Las Vegas Sun

November 23, 2017

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Drug mix marketed to men prompts investigations

Pharmacist has said he broke no laws with his pill

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Vegas Mixx

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The federal Drug Enforcement Administration is one of three agencies investigating the manufacture and distribution of Vegas Mixx — a crudely marketed combination of Valium and Viagra that promised to heal sexual dysfunction and was targeted for the local nightclub scene — sources tell the Sun.

Two sources familiar with the investigations said pharmacist Scot Silber, part owner of Green Valley Drugs and creator of Vegas Mixx, is also being investigated by the Nevada Public Safety Department and the State Board of Pharmacy.

At issue is whether the pharmacy was producing the pills on speculation and distributing samples rather than waiting for patient-specific prescriptions from doctors. Also, one source told the Sun that Silber was selling the pills for cash without a prescription, an allegation he denied.

Silber told the Sun in November he was not aware of any investigations. He did not reply to the Sun’s requests to comment for this story.

The allegations about Vegas Mixx are serious enough to get the attention of investigators, said John Hunt, an attorney who sits on Nevada’s Prescription Drug Task Force. Silber is accused of disregarding regulations that protect the public, Hunt said.

“There are allegedly multiple mistakes by those people who were putting this out in our community, and those can only lead to a tragedy,” Hunt said. “It’s as simple as that.”

In 2007, when Silber combined into a single pill Diazepam and Sildenafil — better known by the brand names Valium and Viagra — he thought he had a hot new product that would bring in big profits for his pharmacy, he told the Sun in November. On the Vegas Mixx Web site — which was shut down after inquiries by a producer of “Face to Face With Jon Ralston” — Silber and his marketing partner, Dale Matteson, promised the combination would mellow the mind, relax the muscle that causes ejaculation and provide a lasting erection. The Web site promised men would be able to perform “like a porn star.”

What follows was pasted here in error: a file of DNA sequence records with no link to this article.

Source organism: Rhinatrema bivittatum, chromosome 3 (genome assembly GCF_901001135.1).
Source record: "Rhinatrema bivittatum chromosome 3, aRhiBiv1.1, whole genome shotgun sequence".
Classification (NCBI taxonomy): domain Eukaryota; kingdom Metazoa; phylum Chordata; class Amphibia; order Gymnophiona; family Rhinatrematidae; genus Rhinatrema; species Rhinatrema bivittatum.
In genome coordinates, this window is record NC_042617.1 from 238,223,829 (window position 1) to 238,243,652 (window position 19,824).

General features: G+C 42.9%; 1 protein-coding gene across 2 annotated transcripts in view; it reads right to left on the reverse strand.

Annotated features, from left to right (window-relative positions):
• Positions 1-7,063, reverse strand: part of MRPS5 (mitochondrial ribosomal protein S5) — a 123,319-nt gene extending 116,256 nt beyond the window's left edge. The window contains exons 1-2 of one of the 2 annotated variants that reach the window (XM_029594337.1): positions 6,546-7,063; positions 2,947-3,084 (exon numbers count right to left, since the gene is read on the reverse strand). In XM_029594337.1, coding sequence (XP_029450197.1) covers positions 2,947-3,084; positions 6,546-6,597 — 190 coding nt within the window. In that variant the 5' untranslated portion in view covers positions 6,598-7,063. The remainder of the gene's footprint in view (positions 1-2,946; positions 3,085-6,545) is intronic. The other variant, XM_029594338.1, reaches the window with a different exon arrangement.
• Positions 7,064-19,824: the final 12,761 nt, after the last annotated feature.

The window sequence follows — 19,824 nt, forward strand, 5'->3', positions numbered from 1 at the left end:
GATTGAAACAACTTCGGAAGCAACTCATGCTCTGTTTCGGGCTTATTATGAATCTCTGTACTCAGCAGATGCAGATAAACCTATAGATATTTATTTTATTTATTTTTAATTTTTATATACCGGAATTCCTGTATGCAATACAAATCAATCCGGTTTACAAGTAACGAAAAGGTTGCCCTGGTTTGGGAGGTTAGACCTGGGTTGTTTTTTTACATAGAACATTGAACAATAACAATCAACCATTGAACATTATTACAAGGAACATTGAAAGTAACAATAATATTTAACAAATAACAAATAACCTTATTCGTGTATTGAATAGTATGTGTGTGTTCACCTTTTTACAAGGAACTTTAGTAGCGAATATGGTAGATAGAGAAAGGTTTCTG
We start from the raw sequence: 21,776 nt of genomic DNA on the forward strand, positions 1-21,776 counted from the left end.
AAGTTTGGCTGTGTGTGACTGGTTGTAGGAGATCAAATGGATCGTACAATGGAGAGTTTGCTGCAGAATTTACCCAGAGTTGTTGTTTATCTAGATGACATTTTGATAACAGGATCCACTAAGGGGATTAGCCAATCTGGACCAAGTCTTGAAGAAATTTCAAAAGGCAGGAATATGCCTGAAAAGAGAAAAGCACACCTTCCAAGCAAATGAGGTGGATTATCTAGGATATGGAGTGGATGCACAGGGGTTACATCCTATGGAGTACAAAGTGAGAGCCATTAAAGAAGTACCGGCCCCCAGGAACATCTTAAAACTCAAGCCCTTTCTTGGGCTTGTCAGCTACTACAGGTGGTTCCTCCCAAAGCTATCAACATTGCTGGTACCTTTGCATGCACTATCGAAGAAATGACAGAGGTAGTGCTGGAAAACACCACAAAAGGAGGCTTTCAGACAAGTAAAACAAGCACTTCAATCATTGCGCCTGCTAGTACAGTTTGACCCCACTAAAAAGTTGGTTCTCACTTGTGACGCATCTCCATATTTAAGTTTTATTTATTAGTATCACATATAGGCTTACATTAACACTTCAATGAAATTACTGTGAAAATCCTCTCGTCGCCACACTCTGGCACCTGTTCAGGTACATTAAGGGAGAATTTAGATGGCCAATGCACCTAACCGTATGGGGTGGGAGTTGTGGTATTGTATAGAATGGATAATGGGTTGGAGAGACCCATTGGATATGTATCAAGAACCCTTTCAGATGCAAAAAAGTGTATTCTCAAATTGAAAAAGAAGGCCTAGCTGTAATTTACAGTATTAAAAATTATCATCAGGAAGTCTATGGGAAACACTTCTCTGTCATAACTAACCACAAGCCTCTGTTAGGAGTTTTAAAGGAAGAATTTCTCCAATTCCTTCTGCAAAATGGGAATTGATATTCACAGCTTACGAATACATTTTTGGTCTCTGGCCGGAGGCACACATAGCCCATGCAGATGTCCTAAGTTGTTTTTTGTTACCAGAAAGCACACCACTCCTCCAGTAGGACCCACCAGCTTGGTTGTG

The late entertainer Danny Gans, who died May 1 of a prescription narcotics overdose, was a part owner of the pharmacy. Silber said Gans was unaware of Vegas Mixx. The performer, known for his squeaky-clean image, would not have approved of Vegas Mixx, he said.

Silber said he invested thousands of dollars in Vegas Mixx, but sales never took off so he recently gave up on the product.

But there may have been legal problems with the way the pharmacy manufactured and distributed Vegas Mixx. The drug combination takes on a higher profile because of Valium, a controlled substance heavily regulated by the DEA.

Green Valley Drugs is a compounding pharmacy, which means it’s allowed to combine drugs, but only with a patient-specific prescription from a doctor. The investigations focus on the possible illegal manufacture and distribution of controlled substances, the sources said.

Silber said Vegas Mixx was never distributed without a prescription and said he never broke any laws.

He told the Sun he made batches of Vegas Mixx to distribute as samples to doctors throughout Las Vegas to create demand for the product. Pharmacy experts say that sounds more like manufacturing, which requires a special license from the Food and Drug Administration.

In addition, the law requires doctors to perform face-to-face examinations with patients before prescribing controlled substances. But doctors who were approached by Silber when he was trying to sell Vegas Mixx said the pharmacist had planned having the physicians write prescriptions for Vegas Mixx after gathering a patient’s history and evaluating his condition via the Internet, versus conducting actual examinations.

“They were looking for doctors to sign up, to basically put themselves in the clear on dispensing (controlled) substances,” Dr. Warren Magnus told the Sun.

Magnus said he distanced himself from Silber because the proposal seemed illegal. Silber said that after the initial meeting with Magnus, he realized examinations would be necessary, and no prescriptions were ever filled over the Internet.

In a separate matter, family and friends of a man who died after Silber, while working at a different pharmacy, missed a pharmacy technician’s error were angry about comments Silber made in a previous Sun story. The label was supposed to tell the patient to take 1/2 to 1 cc of Roxanol — a highly concentrated form of morphine — but it instead said 1/2 to one teaspoon of Roxanol.

Silber was disciplined in 2004 by the Pharmacy Board for the error, but told the Sun the patient intentionally killed himself.

Family members and friends of the man called the Sun to say that he was not suicidal and died as a result of Silber’s mistake.

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